The keel of the USS Coontz was laid at Puget Sound
Naval Shipyard in March 1957, just 39 years after Admiral Robert E. Coontz
left his post as the shipyard’s commander. The first guided-missile
frigate to be built on the West Coast, and the second ship to bear the name
of the Navy’s first chief of naval operations, Coontz was christened by Mrs.
Robert J. Coontz, wife of the admiral’s grandson, on December 6, 1958.
Commanded by Commander H.H. Reis, USS Coontz was commissioned on July 15,
1960 and completed post-shakedown training in April 1961. USS Coontz
then reported for duty as a unit of the Cruiser-Destroyer Force U.S. Pacific
Fleet and joined the First Fleet as flagship of Destroyer Division 152, home
ported in San Diego, California. Commander, Destroyer Squadron 15 flew
his flag on USS Coontz from May 4 to July 12, 1961.
USS Coontz departed from San Diego on August 10, 1961 and joined the U.S.
Seventh Fleet as a unit of the fast carrier task force. Remaining with
the Seventh Fleet for more than seven months, USS Coontz steamed 55,000 miles
and visited ports in Japan, Korea, Hong Kong, B.C.C, Australia and American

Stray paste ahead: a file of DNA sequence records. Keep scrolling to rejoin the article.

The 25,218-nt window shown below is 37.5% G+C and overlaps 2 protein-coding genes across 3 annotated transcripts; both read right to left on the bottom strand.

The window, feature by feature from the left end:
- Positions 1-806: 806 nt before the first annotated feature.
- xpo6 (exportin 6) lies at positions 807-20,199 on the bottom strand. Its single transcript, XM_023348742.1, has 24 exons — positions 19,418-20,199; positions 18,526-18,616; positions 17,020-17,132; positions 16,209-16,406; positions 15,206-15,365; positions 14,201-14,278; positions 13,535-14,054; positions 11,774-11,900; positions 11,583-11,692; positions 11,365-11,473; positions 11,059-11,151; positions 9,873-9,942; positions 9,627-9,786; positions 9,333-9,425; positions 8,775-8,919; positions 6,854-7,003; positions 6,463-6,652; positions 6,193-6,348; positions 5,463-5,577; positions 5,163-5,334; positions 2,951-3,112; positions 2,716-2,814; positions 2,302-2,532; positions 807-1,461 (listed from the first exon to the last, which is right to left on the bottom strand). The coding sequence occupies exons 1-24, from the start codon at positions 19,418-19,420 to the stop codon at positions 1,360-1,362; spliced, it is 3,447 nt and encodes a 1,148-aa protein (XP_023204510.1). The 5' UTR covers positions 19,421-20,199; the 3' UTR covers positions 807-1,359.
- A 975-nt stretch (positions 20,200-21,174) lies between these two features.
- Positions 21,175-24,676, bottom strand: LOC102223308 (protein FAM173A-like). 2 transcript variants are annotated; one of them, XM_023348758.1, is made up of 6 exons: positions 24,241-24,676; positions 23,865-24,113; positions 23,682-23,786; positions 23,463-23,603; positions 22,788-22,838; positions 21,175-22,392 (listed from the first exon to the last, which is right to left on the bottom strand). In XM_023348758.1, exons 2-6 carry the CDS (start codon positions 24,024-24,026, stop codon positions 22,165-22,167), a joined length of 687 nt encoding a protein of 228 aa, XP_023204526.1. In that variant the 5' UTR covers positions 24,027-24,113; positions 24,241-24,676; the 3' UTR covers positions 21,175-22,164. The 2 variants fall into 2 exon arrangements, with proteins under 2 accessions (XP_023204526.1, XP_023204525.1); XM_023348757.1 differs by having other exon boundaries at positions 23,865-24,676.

Samoa. While conducting training exercises to maintain full combat
readiness, USS Coontz received the coveted “E” award for excellence in
USS Coontz returned to the United States on March 23, 1962 to rejoin the U.S.
First Fleet and became the flagship of the Commander, Destroyer Squadron 17
in April 1962. On the second anniversary of her awards for excellence
in Operations, Engineering and Gunnery, USS Coontz flew the flag of the
Commander, Cruiser-Destroyer Flotilla 11 from August 1 to November 11, 1962,
when she again became the flagship for Commander, Destroyer Squadron 17.
Commander James R. Collier relieved Captain Ries in July 1962. The USS
Coontz sailed with the Seventh Fleet in Asiatic waters, visiting Yokosuka,
Kobe, Kure and Beppu in Japan and Hong Kong, B.C.C in China. During
this time the USS Coontz was also designated a stand-by recovery ship for
NASA’s Mercury-Atlas 8 space mission. During the space flight on
October 3, 1962, Wally Schirra orbited the Earth at an altitude of 100
miles. Although USS Coontz was listed as a stand-by ship for recovery
operations, it was not activated. The USS Coontz returned to the U.S.
in May 1963. In June 1963, the USS Coontz demonstrated the kill
capability of the Terrier surface-to-air missile in a sea power demonstration
for President John F. Kennedy.
USS Coontz was overhauled and her missile weapons systems extensively
modernized from October 1963 to April 1964 at the Long Beach Naval
Shipyard. Commander Eugene C. Kenyon, Jr. relieved Commander Collier on
March 7, 1964.
Upon rejoining the Pacific Fleet in April 1964, USS Coontz successfully
completed comprehensive weapons systems qualification trials and refresher